Austin-area nonprofit champions youth development


AUSTIN, Texas — Marlo Saunders started the nonprofit 33Up Inc. with help from his wife Nyki and brother Marcus. They are intended to help children achieve goals, such as covering the costs of college and competitive events. Staff members also help them find jobs after they graduate from high school and college, when their athletic careers come to an end.

“We really go above and beyond. We want kids to know it’s a safe place, and sometimes that’s even more important than practice and practice; it’s mentorship, it’s positive relationships,” Saunders said.

“And the parents give us permission to talk to them. But we are just another outlet for children, which is important these days,” Nyki said.

After playing professionally overseas, Saunders began working at the Boys and Girls Club of Central Texas. It was there that he unlocked his passion for giving back to young people and planned to apply a similar model for his own ideas.

“I really think back to my time at the Boys and Girls Club of Central Texas, where I really gained a lot of knowledge and expertise on youth development,” he explained. “As I looked around, the children were hungry, the parents were hungry. [It’s] not just the training, but just that positive place where they can take their child.

“Marlo and I met at the Boys and Girls Club, where we worked in the school system with underprivileged children and children,” Nyki said. “Not everyone is able to connect with these children sometimes and we don’t want to leave any child behind.”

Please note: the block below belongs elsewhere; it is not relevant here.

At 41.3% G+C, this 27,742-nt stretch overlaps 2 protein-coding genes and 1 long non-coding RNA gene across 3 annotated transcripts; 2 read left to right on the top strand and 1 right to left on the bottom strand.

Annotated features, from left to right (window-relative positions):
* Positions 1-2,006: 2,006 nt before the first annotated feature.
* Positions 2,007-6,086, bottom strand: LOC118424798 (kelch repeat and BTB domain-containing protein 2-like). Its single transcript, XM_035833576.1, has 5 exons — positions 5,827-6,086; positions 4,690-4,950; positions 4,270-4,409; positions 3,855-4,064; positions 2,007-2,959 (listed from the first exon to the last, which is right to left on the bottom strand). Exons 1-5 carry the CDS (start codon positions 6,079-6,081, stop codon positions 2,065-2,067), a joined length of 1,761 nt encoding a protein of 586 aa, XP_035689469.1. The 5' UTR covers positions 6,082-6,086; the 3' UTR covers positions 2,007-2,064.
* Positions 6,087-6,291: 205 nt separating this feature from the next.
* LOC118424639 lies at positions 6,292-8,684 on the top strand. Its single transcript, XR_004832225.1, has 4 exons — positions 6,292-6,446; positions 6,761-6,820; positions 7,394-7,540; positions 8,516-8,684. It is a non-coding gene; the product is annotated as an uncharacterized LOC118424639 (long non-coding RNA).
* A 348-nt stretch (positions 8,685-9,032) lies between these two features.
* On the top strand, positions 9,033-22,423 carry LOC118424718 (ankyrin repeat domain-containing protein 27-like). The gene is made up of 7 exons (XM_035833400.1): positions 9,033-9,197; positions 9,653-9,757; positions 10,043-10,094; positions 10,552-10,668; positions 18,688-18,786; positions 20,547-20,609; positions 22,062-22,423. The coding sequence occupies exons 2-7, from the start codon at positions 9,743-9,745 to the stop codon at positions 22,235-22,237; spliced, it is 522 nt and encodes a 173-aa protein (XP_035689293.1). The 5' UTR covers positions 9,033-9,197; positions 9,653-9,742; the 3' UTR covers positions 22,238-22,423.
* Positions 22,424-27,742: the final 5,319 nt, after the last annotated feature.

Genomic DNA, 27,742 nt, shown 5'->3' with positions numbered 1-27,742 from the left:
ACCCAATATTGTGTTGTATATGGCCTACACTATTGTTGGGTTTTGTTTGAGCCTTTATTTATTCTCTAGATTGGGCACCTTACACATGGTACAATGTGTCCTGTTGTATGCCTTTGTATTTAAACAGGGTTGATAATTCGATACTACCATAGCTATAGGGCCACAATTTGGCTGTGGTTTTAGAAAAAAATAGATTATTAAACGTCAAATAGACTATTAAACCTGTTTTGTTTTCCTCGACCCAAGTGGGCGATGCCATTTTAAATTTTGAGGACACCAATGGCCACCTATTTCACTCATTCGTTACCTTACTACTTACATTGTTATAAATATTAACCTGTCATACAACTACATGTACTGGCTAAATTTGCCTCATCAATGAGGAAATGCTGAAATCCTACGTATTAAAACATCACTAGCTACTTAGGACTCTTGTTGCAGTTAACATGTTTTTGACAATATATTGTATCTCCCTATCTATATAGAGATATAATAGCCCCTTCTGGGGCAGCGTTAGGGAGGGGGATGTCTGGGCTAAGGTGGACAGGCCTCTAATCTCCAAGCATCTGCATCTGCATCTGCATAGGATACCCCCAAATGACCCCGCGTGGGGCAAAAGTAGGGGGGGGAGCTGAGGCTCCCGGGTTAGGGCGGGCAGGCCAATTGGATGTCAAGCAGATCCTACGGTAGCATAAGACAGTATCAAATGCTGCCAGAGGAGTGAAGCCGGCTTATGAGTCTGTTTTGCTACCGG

Their staff identify with each child and remember that they also needed guidance to achieve their goals.

“You know, I tell kids, ‘I was like you.’ I wanted to be something big, but I wasn’t 100% sure what it was like, but I knew deep down if I could accomplish a lot if I worked really hard. these kids because we grow up the same way,” Saunders said.

The similarities seem to work so far. 33Up has raised funds for over 60 kids to go to college and find jobs since opening in 2019.

The Saunders aspire to grow the business in Texas and nationally. They feel that children everywhere, no matter their difficulties, deserve validation and positive relationships.

“We just have to open our minds and our hearts and give these kids a chance. Sometimes it may take [a little more time] than others, but if you are able to do it, I think you can redirect the path of some of these children who are called “special children”, explained Nyki.

“That’s what kids are really looking for, especially with the way society is shaped today and so many things appeal to them. They are really looking for positivity in their life. I want young people to know that it is possible. We all have to start somewhere,” Saunders said. “You can become whatever you want to become, whether it’s a professional basketball player, whether it’s a doctor, whether it’s a teacher. Anything is possible.”

33Up is currently accepting donations, and if you’d like to get involved, visit


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